Time to Exhale

It appears a disaster was averted: The debt ceiling was raised and the federal government won't default on its debt.

We can't say we were surprised at the outcome. We mentioned last week that we thought a default was unlikely. The money was always there to make interest payments and to pay off maturing debt. In addition, there are too many politically connected constituents – banks not the least of them – for politicians to allow a default.

We also noted that “shutdown” was a misnomer. Over 80% of the federal government was still up and running. Unfortunately, the portion furloughed impacted the mortgage market. Applications for government-sponsored loans dropped by more than 7% last week. Conventional activity was similarly limited due to delays in verifying income with the tax collectors. With everyone back to work, mortgage lending should ramp up and loans should be approved in a more timely manner going forward.

When the political imbroglio began a few weeks ago, we noted that we expected the rate on the conforming 30-year fixed-rate loan to hold within a 4.25%-to-4.50% range. That's been the case. This week, Bankrate.com's survey showed the rate on the 30-year loan averaged 4.42%, while Freddie Mac's survey showed it averaged 4.28%.

We expect rates to remains staid for the next week or so. Some of the government departments furloughed were responsible for producing economic data. Since the furlough, there's been a dearth of insight into the state of the economy. That will soon change over the next week, and we should begin receiving an influx of scheduled data in short order.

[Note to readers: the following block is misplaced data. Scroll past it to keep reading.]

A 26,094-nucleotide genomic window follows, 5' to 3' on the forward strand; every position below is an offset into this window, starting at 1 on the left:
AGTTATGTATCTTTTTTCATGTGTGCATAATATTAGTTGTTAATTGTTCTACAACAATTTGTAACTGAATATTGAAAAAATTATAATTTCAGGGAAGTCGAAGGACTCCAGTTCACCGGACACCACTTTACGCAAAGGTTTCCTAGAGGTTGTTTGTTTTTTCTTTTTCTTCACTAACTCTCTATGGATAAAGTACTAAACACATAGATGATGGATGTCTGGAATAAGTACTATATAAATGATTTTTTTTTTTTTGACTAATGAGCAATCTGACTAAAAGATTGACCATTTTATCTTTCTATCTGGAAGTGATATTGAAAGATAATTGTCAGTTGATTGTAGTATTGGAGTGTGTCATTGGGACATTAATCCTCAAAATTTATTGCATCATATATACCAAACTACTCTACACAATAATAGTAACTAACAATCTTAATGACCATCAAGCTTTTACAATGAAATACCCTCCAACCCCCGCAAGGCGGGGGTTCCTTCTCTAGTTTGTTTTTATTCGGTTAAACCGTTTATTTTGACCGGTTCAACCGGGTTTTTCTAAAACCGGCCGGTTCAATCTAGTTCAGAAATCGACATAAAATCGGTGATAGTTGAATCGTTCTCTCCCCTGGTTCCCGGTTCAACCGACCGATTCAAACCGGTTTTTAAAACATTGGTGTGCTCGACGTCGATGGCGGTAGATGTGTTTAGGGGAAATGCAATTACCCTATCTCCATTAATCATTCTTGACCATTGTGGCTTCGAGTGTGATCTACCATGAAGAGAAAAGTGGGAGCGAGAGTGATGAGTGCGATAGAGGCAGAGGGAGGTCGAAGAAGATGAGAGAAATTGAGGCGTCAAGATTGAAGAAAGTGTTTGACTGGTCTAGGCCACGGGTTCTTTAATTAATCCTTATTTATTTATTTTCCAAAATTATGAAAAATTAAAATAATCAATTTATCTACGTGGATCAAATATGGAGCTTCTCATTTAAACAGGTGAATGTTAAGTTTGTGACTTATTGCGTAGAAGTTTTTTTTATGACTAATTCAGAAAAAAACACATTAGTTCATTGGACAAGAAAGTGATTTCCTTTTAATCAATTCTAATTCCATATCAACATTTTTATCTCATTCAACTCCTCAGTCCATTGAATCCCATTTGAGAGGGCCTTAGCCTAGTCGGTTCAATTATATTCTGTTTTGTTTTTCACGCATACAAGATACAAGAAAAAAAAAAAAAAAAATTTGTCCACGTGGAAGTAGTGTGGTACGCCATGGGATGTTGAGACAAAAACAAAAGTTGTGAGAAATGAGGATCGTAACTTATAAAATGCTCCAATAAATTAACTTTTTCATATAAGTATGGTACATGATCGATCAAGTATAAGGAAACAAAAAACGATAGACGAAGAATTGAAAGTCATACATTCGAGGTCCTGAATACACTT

In the meantime, the Federal Reserve offered some insight into the state of the economy this past week. Not surprising, nothing has really changed: Economic growth remains sluggish. In the Fed's Beige Book, a report released every six weeks, worlds like “modest” and “moderate” peppered the text, as they have in previous releases for much of 2013.

Of course, the private data providers continued to function. On that front, FNC's Residential Price Index shows housing prices moved higher by 0.6% in August to post the 18 th month of consecutive gains.

We've been warning over the past month that the strong price gains we've seen over the past two years will soon abate. Looking ahead, we expect price data providers CoreLogic, Case-Shiller, and Zillow to start reporting slower month-over-month gains.

A point worth emphasizing is the hotter the market, the greater the likelihood of reduced price growth. Another point worth emphasizing – one we've emphasized previously – is that slowing price growth isn't bad. We want to get back to the way real estate has historically functioned in most markets – slow, steady, with low volatility.Courtesy of Jessica Regan.

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